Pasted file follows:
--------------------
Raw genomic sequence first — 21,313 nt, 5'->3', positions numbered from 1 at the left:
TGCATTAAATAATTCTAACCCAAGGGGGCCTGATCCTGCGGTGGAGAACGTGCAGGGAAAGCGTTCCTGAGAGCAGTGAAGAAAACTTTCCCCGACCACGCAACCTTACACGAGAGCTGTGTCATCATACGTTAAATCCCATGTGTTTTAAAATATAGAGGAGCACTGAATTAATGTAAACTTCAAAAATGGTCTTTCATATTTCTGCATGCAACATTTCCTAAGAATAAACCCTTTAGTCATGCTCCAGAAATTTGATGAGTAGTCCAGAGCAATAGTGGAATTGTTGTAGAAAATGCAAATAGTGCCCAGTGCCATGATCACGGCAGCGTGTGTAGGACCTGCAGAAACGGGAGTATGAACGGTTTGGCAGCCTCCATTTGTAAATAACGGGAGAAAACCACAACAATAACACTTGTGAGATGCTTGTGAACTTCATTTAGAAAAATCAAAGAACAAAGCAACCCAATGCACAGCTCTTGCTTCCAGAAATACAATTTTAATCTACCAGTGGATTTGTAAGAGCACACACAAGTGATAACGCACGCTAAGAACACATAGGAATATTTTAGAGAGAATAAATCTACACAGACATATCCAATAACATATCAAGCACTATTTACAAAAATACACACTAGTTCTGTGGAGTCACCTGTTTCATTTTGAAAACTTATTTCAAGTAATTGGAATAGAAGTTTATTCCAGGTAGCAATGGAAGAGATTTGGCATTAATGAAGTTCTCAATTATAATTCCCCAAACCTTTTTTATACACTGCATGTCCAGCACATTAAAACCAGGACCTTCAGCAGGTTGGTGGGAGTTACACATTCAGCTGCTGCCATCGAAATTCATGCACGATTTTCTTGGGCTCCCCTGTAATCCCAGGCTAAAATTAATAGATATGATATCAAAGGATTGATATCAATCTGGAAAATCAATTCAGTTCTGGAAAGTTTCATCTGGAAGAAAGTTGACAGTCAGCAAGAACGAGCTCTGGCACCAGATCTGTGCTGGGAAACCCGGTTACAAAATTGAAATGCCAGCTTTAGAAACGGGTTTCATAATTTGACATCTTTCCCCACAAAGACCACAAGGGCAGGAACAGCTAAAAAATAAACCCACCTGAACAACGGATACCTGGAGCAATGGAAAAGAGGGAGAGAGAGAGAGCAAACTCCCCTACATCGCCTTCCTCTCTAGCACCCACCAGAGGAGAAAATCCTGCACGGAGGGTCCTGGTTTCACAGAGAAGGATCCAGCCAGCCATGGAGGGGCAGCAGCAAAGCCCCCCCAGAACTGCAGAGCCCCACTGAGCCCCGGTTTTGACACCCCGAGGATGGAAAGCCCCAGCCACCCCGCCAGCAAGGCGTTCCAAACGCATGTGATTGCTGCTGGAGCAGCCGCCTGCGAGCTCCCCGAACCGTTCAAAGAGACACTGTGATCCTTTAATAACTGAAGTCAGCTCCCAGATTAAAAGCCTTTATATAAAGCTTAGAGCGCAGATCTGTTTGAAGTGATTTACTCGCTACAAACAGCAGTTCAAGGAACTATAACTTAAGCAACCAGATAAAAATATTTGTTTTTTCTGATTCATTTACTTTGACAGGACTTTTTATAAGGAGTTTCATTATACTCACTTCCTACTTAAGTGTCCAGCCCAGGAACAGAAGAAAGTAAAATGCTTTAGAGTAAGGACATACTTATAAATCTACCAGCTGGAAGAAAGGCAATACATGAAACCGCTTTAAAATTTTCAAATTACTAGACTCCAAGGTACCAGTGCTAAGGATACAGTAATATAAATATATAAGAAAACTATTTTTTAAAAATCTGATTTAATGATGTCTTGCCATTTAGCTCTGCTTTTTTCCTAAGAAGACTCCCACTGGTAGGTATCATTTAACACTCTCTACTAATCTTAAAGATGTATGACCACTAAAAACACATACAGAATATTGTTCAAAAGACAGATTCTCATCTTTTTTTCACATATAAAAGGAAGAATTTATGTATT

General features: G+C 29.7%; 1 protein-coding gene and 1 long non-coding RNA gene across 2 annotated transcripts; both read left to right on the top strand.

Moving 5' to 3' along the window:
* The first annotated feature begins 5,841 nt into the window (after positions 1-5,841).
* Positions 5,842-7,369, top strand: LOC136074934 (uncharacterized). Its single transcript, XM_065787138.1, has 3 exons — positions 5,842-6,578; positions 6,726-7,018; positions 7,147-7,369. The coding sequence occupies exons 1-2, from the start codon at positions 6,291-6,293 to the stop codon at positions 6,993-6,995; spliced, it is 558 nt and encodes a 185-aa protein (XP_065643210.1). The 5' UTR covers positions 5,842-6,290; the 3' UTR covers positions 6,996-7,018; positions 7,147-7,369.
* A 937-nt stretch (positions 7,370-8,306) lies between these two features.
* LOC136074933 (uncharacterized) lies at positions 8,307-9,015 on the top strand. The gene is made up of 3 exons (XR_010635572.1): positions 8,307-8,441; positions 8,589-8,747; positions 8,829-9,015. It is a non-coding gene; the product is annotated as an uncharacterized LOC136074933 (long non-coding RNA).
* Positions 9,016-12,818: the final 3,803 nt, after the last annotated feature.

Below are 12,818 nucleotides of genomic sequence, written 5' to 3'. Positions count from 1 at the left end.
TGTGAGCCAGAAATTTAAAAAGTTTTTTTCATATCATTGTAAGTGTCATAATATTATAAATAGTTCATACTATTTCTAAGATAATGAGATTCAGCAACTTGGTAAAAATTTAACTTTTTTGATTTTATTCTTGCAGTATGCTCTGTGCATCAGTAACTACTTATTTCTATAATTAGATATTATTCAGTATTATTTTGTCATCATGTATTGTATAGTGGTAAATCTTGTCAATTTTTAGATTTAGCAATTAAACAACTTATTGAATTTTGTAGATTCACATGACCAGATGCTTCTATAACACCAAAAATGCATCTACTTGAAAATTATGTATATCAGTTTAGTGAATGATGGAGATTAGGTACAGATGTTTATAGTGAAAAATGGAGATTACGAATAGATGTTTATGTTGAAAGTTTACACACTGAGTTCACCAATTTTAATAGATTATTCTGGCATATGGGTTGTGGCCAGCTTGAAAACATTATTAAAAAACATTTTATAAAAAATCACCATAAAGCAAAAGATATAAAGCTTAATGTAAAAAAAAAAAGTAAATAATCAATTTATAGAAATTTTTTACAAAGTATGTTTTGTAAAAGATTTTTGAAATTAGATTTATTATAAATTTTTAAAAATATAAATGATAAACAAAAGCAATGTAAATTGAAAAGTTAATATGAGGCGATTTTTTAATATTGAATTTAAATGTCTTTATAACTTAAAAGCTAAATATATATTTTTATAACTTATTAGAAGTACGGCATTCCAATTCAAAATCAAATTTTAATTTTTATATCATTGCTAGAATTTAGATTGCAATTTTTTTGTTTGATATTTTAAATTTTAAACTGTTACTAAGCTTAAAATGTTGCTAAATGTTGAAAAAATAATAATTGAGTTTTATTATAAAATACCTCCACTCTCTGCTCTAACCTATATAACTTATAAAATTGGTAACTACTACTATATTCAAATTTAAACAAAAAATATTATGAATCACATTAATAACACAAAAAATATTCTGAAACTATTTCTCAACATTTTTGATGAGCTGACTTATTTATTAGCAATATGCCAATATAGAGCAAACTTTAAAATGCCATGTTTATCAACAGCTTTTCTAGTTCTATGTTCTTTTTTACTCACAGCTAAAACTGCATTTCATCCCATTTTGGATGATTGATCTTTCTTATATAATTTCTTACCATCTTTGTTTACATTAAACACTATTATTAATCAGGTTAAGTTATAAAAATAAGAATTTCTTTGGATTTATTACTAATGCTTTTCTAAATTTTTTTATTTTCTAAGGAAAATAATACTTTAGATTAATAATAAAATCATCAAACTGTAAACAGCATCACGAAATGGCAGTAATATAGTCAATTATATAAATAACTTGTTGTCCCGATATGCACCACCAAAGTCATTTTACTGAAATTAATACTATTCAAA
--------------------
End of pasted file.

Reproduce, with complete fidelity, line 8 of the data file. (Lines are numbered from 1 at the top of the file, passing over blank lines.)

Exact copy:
* LOC136074933 (uncharacterized) lies at positions 8,307-9,015 on the top strand. The gene is made up of 3 exons (XR_010635572.1): positions 8,307-8,441; positions 8,589-8,747; positions 8,829-9,015. It is a non-coding gene; the product is annotated as an uncharacterized LOC136074933 (long non-coding RNA).